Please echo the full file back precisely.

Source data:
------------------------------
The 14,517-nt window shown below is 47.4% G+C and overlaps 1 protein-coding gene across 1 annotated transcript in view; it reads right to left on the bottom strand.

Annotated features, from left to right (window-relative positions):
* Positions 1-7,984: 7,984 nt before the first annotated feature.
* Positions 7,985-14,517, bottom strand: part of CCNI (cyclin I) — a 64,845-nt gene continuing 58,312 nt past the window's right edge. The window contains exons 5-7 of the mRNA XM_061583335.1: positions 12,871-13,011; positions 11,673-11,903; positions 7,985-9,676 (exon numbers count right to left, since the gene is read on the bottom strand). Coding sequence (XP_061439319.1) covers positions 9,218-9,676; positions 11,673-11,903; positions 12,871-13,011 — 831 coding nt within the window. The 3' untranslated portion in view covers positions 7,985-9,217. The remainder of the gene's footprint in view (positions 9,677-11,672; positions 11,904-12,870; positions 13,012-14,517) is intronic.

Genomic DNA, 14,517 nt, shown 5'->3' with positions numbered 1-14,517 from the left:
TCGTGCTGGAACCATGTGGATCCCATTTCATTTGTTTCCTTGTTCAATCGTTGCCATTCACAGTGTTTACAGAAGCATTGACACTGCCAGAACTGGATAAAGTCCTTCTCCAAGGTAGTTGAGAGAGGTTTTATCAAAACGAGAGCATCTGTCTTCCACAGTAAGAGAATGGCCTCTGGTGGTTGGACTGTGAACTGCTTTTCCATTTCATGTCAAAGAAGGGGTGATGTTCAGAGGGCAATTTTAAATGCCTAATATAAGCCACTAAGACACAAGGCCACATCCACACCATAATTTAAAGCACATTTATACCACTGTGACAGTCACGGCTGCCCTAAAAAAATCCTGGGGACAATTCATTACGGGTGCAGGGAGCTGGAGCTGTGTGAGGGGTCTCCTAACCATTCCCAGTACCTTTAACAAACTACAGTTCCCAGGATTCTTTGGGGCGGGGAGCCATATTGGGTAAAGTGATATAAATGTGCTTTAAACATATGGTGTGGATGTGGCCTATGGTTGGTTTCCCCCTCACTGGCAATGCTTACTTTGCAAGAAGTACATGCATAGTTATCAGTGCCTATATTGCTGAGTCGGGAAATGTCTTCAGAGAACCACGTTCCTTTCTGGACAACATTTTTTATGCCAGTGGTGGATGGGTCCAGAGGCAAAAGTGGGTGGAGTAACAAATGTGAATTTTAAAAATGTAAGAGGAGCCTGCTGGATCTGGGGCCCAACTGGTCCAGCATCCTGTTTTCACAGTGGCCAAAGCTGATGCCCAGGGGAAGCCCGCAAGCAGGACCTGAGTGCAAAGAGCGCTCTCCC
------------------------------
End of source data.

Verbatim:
The 14,517-nt window shown below is 47.4% G+C and overlaps 1 protein-coding gene across 1 annotated transcript in view; it reads right to left on the bottom strand.

Annotated features, from left to right (window-relative positions):
* Positions 1-7,984: 7,984 nt before the first annotated feature.
* Positions 7,985-14,517, bottom strand: part of CCNI (cyclin I) — a 64,845-nt gene continuing 58,312 nt past the window's right edge. The window contains exons 5-7 of the mRNA XM_061583335.1: positions 12,871-13,011; positions 11,673-11,903; positions 7,985-9,676 (exon numbers count right to left, since the gene is read on the bottom strand). Coding sequence (XP_061439319.1) covers positions 9,218-9,676; positions 11,673-11,903; positions 12,871-13,011 — 831 coding nt within the window. The 3' untranslated portion in view covers positions 7,985-9,217. The remainder of the gene's footprint in view (positions 9,677-11,672; positions 11,904-12,870; positions 13,012-14,517) is intronic.

Genomic DNA, 14,517 nt, shown 5'->3' with positions numbered 1-14,517 from the left:
TCGTGCTGGAACCATGTGGATCCCATTTCATTTGTTTCCTTGTTCAATCGTTGCCATTCACAGTGTTTACAGAAGCATTGACACTGCCAGAACTGGATAAAGTCCTTCTCCAAGGTAGTTGAGAGAGGTTTTATCAAAACGAGAGCATCTGTCTTCCACAGTAAGAGAATGGCCTCTGGTGGTTGGACTGTGAACTGCTTTTCCATTTCATGTCAAAGAAGGGGTGATGTTCAGAGGGCAATTTTAAATGCCTAATATAAGCCACTAAGACACAAGGCCACATCCACACCATAATTTAAAGCACATTTATACCACTGTGACAGTCACGGCTGCCCTAAAAAAATCCTGGGGACAATTCATTACGGGTGCAGGGAGCTGGAGCTGTGTGAGGGGTCTCCTAACCATTCCCAGTACCTTTAACAAACTACAGTTCCCAGGATTCTTTGGGGCGGGGAGCCATATTGGGTAAAGTGATATAAATGTGCTTTAAACATATGGTGTGGATGTGGCCTATGGTTGGTTTCCCCCTCACTGGCAATGCTTACTTTGCAAGAAGTACATGCATAGTTATCAGTGCCTATATTGCTGAGTCGGGAAATGTCTTCAGAGAACCACGTTCCTTTCTGGACAACATTTTTTATGCCAGTGGTGGATGGGTCCAGAGGCAAAAGTGGGTGGAGTAACAAATGTGAATTTTAAAAATGTAAGAGGAGCCTGCTGGATCTGGGGCCCAACTGGTCCAGCATCCTGTTTTCACAGTGGCCAAAGCTGATGCCCAGGGGAAGCCCGCAAGCAGGACCTGAGTGCAAAGAGCGCTCTCCC